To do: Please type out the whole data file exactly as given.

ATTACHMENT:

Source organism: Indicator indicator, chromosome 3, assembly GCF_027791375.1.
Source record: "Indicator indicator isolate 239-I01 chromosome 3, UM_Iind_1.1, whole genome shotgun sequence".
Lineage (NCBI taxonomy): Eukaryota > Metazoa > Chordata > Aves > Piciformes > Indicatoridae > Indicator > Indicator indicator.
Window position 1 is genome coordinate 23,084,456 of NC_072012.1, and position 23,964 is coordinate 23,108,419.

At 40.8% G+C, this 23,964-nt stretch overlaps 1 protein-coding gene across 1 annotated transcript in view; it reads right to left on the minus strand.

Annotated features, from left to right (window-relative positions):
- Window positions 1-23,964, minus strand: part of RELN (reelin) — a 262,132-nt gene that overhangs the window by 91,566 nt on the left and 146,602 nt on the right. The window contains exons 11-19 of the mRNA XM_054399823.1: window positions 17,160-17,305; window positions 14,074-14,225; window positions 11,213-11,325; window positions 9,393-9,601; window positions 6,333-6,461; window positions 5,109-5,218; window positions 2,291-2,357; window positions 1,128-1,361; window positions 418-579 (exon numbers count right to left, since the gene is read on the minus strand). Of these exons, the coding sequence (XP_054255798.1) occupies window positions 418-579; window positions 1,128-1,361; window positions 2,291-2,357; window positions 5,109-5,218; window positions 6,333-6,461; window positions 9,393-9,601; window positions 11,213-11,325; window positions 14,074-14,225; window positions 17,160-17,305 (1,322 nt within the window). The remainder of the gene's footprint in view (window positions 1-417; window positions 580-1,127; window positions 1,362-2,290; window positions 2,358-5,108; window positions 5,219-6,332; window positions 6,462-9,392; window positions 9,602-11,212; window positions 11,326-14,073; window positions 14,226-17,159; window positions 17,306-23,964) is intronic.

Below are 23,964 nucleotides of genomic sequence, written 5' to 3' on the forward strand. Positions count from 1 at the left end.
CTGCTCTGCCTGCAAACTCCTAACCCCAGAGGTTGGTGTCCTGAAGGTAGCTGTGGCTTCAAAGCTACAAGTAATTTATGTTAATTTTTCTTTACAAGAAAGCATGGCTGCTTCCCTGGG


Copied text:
Source organism: Indicator indicator, chromosome 3, assembly GCF_027791375.1.
Source record: "Indicator indicator isolate 239-I01 chromosome 3, UM_Iind_1.1, whole genome shotgun sequence".
Lineage (NCBI taxonomy): Eukaryota > Metazoa > Chordata > Aves > Piciformes > Indicatoridae > Indicator > Indicator indicator.
Window position 1 is genome coordinate 23,084,456 of NC_072012.1, and position 23,964 is coordinate 23,108,419.

At 40.8% G+C, this 23,964-nt stretch overlaps 1 protein-coding gene across 1 annotated transcript in view; it reads right to left on the minus strand.

Annotated features, from left to right (window-relative positions):
- Window positions 1-23,964, minus strand: part of RELN (reelin) — a 262,132-nt gene that overhangs the window by 91,566 nt on the left and 146,602 nt on the right. The window contains exons 11-19 of the mRNA XM_054399823.1: window positions 17,160-17,305; window positions 14,074-14,225; window positions 11,213-11,325; window positions 9,393-9,601; window positions 6,333-6,461; window positions 5,109-5,218; window positions 2,291-2,357; window positions 1,128-1,361; window positions 418-579 (exon numbers count right to left, since the gene is read on the minus strand). Of these exons, the coding sequence (XP_054255798.1) occupies window positions 418-579; window positions 1,128-1,361; window positions 2,291-2,357; window positions 5,109-5,218; window positions 6,333-6,461; window positions 9,393-9,601; window positions 11,213-11,325; window positions 14,074-14,225; window positions 17,160-17,305 (1,322 nt within the window). The remainder of the gene's footprint in view (window positions 1-417; window positions 580-1,127; window positions 1,362-2,290; window positions 2,358-5,108; window positions 5,219-6,332; window positions 6,462-9,392; window positions 9,602-11,212; window positions 11,326-14,073; window positions 14,226-17,159; window positions 17,306-23,964) is intronic.

Below are 23,964 nucleotides of genomic sequence, written 5' to 3' on the forward strand. Positions count from 1 at the left end.
CTGCTCTGCCTGCAAACTCCTAACCCCAGAGGTTGGTGTCCTGAAGGTAGCTGTGGCTTCAAAGCTACAAGTAATTTATGTTAATTTTTCTTTACAAGAAAGCATGGCTGCTTCCCTGGG